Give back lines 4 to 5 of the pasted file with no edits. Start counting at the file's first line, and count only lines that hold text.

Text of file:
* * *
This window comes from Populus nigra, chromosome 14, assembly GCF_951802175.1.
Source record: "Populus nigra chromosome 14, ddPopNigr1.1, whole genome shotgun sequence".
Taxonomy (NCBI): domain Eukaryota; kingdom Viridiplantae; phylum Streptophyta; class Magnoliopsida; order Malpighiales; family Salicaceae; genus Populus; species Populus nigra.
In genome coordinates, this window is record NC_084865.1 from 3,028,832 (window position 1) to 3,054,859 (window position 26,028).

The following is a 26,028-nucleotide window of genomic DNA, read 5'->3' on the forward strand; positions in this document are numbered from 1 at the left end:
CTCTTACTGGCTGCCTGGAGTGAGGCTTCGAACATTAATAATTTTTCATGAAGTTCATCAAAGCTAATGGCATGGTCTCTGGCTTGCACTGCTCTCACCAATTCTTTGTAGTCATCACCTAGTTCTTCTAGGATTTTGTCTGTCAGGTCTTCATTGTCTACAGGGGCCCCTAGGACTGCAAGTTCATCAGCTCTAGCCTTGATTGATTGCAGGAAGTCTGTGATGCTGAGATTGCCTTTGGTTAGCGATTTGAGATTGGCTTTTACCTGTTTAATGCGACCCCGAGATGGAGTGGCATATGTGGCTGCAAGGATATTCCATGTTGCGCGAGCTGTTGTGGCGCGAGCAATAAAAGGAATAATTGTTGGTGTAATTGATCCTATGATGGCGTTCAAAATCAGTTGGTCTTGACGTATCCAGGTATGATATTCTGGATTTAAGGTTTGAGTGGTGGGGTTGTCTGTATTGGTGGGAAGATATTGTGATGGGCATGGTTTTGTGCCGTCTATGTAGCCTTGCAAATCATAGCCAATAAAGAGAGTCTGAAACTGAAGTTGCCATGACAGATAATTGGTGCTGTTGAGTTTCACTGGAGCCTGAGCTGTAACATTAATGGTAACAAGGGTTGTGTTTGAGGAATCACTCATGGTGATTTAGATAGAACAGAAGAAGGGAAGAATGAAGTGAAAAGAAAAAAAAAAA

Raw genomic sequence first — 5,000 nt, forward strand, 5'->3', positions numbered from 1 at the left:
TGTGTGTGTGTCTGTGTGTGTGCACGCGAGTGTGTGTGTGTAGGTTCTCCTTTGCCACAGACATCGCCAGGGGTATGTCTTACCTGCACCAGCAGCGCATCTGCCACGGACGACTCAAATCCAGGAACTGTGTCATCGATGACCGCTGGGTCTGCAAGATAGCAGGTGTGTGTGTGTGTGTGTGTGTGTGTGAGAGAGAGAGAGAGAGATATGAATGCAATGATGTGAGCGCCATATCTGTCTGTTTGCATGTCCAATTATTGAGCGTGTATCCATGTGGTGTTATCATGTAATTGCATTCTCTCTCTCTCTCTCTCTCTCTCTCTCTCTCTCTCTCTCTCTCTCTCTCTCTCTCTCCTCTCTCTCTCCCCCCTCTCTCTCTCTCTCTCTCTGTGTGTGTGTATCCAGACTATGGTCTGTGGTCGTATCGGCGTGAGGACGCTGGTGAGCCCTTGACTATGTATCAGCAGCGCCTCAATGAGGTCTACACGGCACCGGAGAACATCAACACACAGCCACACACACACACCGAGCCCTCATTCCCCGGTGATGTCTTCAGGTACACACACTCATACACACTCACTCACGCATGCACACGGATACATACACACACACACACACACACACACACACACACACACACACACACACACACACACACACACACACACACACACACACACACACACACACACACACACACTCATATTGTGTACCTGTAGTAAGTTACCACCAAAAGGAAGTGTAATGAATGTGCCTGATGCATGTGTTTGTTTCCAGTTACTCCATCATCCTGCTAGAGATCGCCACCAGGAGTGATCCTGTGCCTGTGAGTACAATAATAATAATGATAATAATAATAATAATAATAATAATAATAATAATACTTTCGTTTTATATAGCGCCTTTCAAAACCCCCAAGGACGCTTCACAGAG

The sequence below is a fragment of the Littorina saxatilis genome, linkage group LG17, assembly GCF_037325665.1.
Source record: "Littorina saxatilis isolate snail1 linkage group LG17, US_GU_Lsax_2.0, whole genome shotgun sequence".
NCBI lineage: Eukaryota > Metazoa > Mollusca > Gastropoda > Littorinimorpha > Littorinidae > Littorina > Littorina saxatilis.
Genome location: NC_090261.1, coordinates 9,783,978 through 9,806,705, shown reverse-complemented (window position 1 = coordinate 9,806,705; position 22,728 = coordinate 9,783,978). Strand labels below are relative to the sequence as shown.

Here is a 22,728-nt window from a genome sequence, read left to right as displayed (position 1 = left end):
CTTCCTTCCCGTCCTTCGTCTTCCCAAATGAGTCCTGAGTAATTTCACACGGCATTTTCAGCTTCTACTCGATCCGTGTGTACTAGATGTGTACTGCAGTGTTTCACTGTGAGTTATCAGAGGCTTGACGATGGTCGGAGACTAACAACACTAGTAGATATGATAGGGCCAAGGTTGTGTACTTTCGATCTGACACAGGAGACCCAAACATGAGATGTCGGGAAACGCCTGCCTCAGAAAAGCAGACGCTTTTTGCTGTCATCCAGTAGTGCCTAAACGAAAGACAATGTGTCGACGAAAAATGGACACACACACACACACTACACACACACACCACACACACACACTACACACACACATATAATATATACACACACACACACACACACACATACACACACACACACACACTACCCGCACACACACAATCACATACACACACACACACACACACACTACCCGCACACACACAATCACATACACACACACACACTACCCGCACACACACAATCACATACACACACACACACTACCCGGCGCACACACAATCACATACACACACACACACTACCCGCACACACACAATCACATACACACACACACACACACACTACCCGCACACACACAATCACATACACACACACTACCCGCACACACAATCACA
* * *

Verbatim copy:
In genome coordinates, this window is record NC_084865.1 from 3,028,832 (window position 1) to 3,054,859 (window position 26,028).

The following is a 26,028-nucleotide window of genomic DNA, read 5'->3' on the forward strand; positions in this document are numbered from 1 at the left end: